As Martin Schibbye and Jonas Persson enter their fourth month of captivity in Ethiopia, the hope that their cases would be resolved quickly is dimming fast.
They are charged with “aiding terrorism” and it looks like the Ethiopian courts intend to proceed with a criminal trial.
If so, the two are undoubtedly facing a lengthy ordeal.
Still, their situation looks far more hopeful than that of their colleague Dawit Isaak who has spent ten years in jail in neighbouring Eritrea without charge or trial.
At least we know where Schibbye and Persson are held and that they are healthy. They have also had access to Swedish diplomatic representatives, a fundamental provision of international law and one yet to be granted to Dawit Isaak.
And it is an encouraging sign that Norwegian Prime Minister Jens Stoltenberg apparently discussed Schibbye and Persson’s imprisonment in some depth with Ethiopia’s Prime Minister Zenawi who was visiting Oslo just a few days ago.
If the Isaak case provides any applicable lessons, it is the hope that the Swedish government this time will act decisively on behalf of their two captured citizens. And with Ethiopia, Swedish officials should have a good chance to do precisely that.
While Eritrea has been branded a pariah state for its support of Islamic terrorist networks in the Horn of Africa, Ethiopia has been embraced by Western governments, especially by the US, as a bulwark against such groups.
And, as the Washington Post reported just last month, Ethiopia is about to become even more important in the US strategic planning to oppose the violent intentions of Islamist movements in the area.
On September 21, Washington Post reporters Craig Whitlock and Greg Miller exposed the fact that the US has been preparing for four years to install predator drone bases in Ethiopia.
These are to supplement similar bases in other African countries, such as Djibouti and the Seychelles, and on the Arab Peninsula.
According to the report, Ethiopia is to play a key role in the United States’ preemptive counter-terrorism strategy where “the aim is to provide overlapping circles of surveillance” of areas and groups sympathetic to al Qaeda.
As Whitlock and Miller point out, Ethiopia already provides critical support, especially linguistic skills, to the fight against the al Shabbab network in Somalia.
Many international political and legal observers have raised serious concerns about the expanding drone strike capabilities of the US military, including the weapons’ use to carry out targeted assassinations of known and potential terrorists.
Especially worrisome are civilian casualties resulting from such attacks. Swedish law Professor Ove Bring, former Swedish foreign minister Hans Blix, US legal expert Stephen L. Carter, and others have all called for a thorough debate about the many ethical questions raised by drone warfare.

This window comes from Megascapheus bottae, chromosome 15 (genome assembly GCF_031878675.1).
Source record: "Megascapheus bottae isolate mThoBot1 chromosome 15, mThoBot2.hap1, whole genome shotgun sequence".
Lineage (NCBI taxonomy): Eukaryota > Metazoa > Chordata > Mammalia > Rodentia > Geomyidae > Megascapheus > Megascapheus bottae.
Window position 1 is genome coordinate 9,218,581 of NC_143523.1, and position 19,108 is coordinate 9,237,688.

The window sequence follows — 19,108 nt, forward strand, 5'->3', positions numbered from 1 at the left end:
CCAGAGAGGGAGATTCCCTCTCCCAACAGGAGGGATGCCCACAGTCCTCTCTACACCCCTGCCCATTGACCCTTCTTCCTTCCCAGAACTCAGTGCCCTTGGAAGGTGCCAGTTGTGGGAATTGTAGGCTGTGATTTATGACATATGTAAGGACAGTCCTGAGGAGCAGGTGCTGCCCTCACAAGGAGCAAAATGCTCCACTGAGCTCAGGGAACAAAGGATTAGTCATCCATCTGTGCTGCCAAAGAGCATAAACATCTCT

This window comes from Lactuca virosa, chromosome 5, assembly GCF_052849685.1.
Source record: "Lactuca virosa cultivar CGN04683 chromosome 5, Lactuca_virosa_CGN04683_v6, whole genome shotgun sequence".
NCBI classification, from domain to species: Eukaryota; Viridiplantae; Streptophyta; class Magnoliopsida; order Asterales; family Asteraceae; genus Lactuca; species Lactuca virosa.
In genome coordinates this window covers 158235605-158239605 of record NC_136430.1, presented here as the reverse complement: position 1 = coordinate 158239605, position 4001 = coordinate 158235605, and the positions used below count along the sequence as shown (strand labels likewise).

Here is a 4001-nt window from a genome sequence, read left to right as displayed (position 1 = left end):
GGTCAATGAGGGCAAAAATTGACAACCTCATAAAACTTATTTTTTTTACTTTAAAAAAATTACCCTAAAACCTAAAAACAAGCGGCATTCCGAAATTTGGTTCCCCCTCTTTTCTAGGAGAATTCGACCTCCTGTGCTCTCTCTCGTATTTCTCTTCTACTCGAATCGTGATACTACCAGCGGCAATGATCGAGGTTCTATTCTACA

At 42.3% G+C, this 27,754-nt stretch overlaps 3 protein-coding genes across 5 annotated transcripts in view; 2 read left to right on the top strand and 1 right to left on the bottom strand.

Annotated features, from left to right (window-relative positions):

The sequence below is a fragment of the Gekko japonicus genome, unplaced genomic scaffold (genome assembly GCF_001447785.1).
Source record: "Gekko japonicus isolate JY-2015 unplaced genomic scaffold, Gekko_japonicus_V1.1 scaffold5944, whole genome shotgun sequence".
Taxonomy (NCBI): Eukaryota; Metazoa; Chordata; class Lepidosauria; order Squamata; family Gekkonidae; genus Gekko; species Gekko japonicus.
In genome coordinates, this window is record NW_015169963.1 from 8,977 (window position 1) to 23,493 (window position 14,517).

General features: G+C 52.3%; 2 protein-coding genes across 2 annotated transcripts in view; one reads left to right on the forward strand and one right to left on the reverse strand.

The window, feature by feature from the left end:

European and US lawmakers should join this discussion and stress in particular that they will not condone the growing abuse of domestic anti-terrorism laws in the Horn of Africa, either as a tool to silence critics or to prevent public scrutiny of abusive practices.
While Schibbye and Persson were ostensibly arrested for covering the separatist Ogaden National Liberation Front (which the Ethiopian government deems a terrorist organisation), it appears that their detention was more likely linked to their investigation of the catastrophic effects of Lundin Petroleum’s oil and gas exploration on the civilian population in Ogaden province, as was first documented by Kerstin Lundell in her book, Affärer i blod och olja. Lundin petroleum i Afrika (Ordfront, 2010)
Swedish officials should be able to use the debate about these core questions to their advantage and to lean on their American counterparts to offer practical assistance to gain the release of Persson and Schibbye, before Sweden can formally support US military plans in Ethiopia and elsewhere in the region.
Just as Sweden played a pivotal role in the release of two American journalists captured in North Korea in 2009, the US can hopefully find a way to return this favor in Ethiopia.
Thanks to the Swedish Ambassador in Pyonyang, Mats Foyer, US diplomats were able to communicate with the two young women, Euna Lee and Laura Ling, who had been arrested for trying to interview North Korean defectors.
A deal was struck and with the intervention of former US president Bill Clinton, the two journalists were released five months later, when the North Korean government issued them a pardon.
Perhaps US officials and Bill Clinton can now work similar magic on behalf of two Swedish journalists?
Such bold and positive action may also draw wider circles: solving Schibbye and Persson’s cases may provide the necessary impetus for European countries to reevaluate their problematic support of Ethiopia in its still sweltering border conflict with Eritrea.
In 2002, Ethiopia simply ignored a finding of the International Boundary Commission that had ruled in favor of Eritrea, regarding the disputed Badme territory. The international community, viewing Ethiopia as a “vital strategic partner”, more or less chose to overlook the affront.
As Africa expert Michela Wrong argued in a sharply worded commentary for the Financial Times this past August, the decision proved to be a major factor on Eritrea’s path to becoming the pariah state in the region and its intractable position in human rights cases like that of Dawit Isaak.
Sweden may now have a real chance to correct two major ills in one go. Hopefully Swedish decision-makers will not hesitate to think outside the box and work with their international partners to secure the release of all three of its citizens.
Susanne Berger is a US-based German historian heavily involved in research into the life of Raoul Wallenberg, a Swedish diplomat who helped prevent the arrests of thousands of Hungarian Jews during the Second World War.